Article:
Kelly, G. (1955). The psychology of personal constructs. New York: Norton. Kim, J. O., & Mueller, C. W. (1978). Factor analysis: Statistical methods and practical issues. Sage University Paper series on Quantitative Applications in the Social Sciences, series no. 07­014. Newbury Park, CA: Sage. Kirkpatrick, L. A. (1997). A longitudinal study of changes in religious belief and behavior as a function of individual differences in adult attachment style. Journal for the Scientific Study of Religion, 36, 207­217. Kirkpatrick, L. A., & Shaver, P. R. (1990). Attachment theory and religion: Childhood attachments, religious beliefs, and conversion. Journal for the Scientific Study of Religion, 29, 315­334. Kirkpatrick, L. A., & Shaver, P. R. (1992). An attachment-theoretical approach to romantic love and religious belief. Personality and Social Psychology Bulletin, 18, 266­275. Kobak, R. R., & Hazan, C. (1991). Attachment in marriage: Effects of security and accuracy of working models. Journal of Personality and Social Psychology, 60, 861­869. Kobak, R. R., & Sceery, A. (1988). Attachment in late adolescence: Working models, affect regulation, and representations of self and others. Child Development, 59, 135­146. Koenig, F., & Lessan, G. (1985). Viewers' relations to television personalities. Psychological Reports, 57, 263­266. Leets, L., deBecker, G., & Giles, H. (1995). Fans: Exploring expressed motivations for contacting celebrities. Journal of Language and Social Psychology, 14, 102­123. Levy, M. (1979). Watching TV news as para-social interaction. Journal of Broadcasting, 23, 69­80. Mikulincer, M., & Florian, V. (1995). Appraisal of and coping with a real-life stressful situation: The contribution of attachment styles. Personality and Social Psychology Bulletin, 21, 406­414. Nordland, J. (1978). Media interaction. Communication Research, 5, 150­175. Perloff, R., & Krevans, J. (1987). Tracking the psychosocial predictors of older individuals' television uses. Journal of Psychology, 121, 365­372. Perse, E. (1990). Media involvement and local news effects. Journal of Broadcasting and Electronic Media, 34, 17­36. Perse, E., & Rubin, R. (1989). Attribution in social and parasocial relationships. Communication Research, 16, 59­77. Pistole, M. C. (1989). Attachment in adult romantic relationships: Style of conflict resolution and relationship satisfaction. Journal of Social and Personal Relationships, 6, 505­512. Pistole, M. C. (1993). Attachment relationships: Self-disclosure and trust. Journal of Mental Health Counseling, 15, 94­106. Pistole, M. C. (1995). College students' ended love relationships: Attachment style and emotion. Journal of College Student Development, 36, 53­60. Pistole, M. C., Clark, E. M., & Tubbs, A. L. (1995). Love relationships: Attachment style and the investment model. Journal of Mental Health Counseling, 17, 199­209. Rubin, A. (1983). Television uses and gratifications: The interactions of viewing patterns and motivations. Journal of Broadcasting, 27, 37­51. Rubin, A. M. (1994). Parasocial interaction scale. In R. B. Rubin, P. Palmgreen, & H. E. Sypher (Eds.), Communication research measures: A sourcebook (pp. 273­277). New York: Guilford. Rubin, A., & Bantz, C. (1989). Uses and gratifications of videocassette recorders. In J. Salvaggio & J. Bryant (Eds.), Media use in the information age: Emerging patterns of adoption and consumer use (pp. 181­195). Hillsdale, NJ: Erlbaum. Rubin, A., & Perse, E. (1987). Audience activity and soap opera involvement: A uses and effects investigation. Human Communication Research, 14, 246­268. Rubin, A., Perse, E., & Powell, R. (1985). Loneliness, parasocial interaction, and local television news viewing. Human Communication Research, 12, 155­180. Rubin, R., & McHugh, M. (1987). Development of parasocial interaction relationships. Journal of Broadcasting and Electronic Media, 31, 279­292.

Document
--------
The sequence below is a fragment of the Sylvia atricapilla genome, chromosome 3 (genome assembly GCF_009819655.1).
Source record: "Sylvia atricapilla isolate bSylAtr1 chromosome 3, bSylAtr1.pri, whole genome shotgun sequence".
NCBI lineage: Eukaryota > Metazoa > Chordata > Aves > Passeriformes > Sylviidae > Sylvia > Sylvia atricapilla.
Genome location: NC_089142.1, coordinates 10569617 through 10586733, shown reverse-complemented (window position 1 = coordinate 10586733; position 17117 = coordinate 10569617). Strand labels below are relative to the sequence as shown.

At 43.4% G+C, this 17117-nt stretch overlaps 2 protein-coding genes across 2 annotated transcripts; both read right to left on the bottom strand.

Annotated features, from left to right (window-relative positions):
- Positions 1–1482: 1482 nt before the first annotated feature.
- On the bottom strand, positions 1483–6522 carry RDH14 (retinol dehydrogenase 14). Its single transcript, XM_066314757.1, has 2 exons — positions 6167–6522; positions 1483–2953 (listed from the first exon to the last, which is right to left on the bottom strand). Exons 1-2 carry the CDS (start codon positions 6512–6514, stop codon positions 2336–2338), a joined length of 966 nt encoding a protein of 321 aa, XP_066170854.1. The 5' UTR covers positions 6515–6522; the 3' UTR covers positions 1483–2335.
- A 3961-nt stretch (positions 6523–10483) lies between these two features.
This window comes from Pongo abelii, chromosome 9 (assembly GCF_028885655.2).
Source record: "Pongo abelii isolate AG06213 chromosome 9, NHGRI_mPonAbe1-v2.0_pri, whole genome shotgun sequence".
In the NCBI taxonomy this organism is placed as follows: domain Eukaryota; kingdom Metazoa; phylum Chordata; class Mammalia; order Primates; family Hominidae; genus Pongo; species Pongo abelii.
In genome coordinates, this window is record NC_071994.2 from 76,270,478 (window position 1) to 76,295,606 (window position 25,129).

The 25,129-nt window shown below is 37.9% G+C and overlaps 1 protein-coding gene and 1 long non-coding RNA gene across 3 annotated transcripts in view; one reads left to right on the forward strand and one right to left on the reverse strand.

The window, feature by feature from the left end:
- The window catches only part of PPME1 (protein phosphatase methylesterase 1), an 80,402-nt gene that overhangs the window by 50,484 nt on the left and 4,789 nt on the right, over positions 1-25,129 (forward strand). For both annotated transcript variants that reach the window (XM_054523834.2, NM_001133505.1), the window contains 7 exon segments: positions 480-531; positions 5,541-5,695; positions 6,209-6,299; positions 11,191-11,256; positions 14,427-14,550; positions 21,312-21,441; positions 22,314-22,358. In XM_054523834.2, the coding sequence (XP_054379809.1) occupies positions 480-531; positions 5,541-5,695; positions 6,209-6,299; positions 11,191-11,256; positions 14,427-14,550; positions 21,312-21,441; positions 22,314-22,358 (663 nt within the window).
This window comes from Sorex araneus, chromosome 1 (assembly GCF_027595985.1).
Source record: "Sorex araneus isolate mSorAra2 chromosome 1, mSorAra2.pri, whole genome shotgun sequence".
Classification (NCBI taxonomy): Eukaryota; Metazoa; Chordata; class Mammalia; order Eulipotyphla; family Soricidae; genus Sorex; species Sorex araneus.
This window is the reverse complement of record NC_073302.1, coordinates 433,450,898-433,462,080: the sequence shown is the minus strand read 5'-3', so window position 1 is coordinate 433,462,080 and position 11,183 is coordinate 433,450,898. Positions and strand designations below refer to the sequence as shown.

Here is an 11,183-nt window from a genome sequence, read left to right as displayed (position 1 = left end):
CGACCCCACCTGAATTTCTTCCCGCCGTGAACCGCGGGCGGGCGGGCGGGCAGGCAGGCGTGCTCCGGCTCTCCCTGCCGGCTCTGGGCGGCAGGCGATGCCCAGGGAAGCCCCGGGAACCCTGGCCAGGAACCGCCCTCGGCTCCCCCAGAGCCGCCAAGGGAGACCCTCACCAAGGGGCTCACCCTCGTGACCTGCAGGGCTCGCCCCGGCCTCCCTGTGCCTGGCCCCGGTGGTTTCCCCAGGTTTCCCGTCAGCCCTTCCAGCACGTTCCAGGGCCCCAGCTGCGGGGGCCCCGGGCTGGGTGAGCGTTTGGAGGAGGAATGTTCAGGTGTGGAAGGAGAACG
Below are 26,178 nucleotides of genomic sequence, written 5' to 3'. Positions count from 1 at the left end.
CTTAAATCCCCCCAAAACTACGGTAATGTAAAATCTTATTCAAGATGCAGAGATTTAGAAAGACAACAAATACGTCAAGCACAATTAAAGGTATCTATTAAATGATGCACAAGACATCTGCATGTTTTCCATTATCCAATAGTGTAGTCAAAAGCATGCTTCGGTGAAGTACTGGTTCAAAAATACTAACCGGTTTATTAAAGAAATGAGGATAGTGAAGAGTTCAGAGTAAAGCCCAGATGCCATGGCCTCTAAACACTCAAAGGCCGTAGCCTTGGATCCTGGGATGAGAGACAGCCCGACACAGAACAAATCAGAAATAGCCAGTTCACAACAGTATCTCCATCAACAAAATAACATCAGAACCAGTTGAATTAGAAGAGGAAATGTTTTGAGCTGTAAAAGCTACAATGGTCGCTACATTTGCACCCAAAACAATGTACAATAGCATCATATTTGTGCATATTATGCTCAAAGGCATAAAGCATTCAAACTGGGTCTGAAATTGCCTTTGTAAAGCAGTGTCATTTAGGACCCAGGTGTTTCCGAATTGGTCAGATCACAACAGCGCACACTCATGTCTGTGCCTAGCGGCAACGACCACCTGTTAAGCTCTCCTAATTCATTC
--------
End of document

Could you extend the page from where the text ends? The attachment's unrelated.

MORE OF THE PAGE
Cole & Leets: Parasocial attachment